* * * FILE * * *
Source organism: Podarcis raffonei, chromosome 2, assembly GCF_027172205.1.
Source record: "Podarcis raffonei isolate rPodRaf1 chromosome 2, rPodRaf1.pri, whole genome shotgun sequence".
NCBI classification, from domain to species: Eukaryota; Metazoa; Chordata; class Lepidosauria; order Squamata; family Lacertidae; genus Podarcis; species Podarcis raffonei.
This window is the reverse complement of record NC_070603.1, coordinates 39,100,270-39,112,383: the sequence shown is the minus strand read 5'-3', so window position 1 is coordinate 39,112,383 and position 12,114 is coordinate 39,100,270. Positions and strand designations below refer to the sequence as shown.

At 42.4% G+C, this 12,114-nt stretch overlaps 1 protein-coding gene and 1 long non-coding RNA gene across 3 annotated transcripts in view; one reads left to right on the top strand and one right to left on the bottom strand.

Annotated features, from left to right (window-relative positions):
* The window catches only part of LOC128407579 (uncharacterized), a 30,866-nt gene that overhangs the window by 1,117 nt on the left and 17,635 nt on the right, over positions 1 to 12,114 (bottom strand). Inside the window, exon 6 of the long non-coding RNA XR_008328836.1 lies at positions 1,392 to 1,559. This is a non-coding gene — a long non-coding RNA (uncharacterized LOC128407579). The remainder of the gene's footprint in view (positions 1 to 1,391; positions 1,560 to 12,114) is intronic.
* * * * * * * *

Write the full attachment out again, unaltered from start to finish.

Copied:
Source organism: Podarcis raffonei, chromosome 2, assembly GCF_027172205.1.
Source record: "Podarcis raffonei isolate rPodRaf1 chromosome 2, rPodRaf1.pri, whole genome shotgun sequence".
NCBI classification, from domain to species: Eukaryota; Metazoa; Chordata; class Lepidosauria; order Squamata; family Lacertidae; genus Podarcis; species Podarcis raffonei.
This window is the reverse complement of record NC_070603.1, coordinates 39,100,270-39,112,383: the sequence shown is the minus strand read 5'-3', so window position 1 is coordinate 39,112,383 and position 12,114 is coordinate 39,100,270. Positions and strand designations below refer to the sequence as shown.

At 42.4% G+C, this 12,114-nt stretch overlaps 1 protein-coding gene and 1 long non-coding RNA gene across 3 annotated transcripts in view; one reads left to right on the top strand and one right to left on the bottom strand.

Annotated features, from left to right (window-relative positions):
* The window catches only part of LOC128407579 (uncharacterized), a 30,866-nt gene that overhangs the window by 1,117 nt on the left and 17,635 nt on the right, over positions 1 to 12,114 (bottom strand). Inside the window, exon 6 of the long non-coding RNA XR_008328836.1 lies at positions 1,392 to 1,559. This is a non-coding gene — a long non-coding RNA (uncharacterized LOC128407579). The remainder of the gene's footprint in view (positions 1 to 1,391; positions 1,560 to 12,114) is intronic.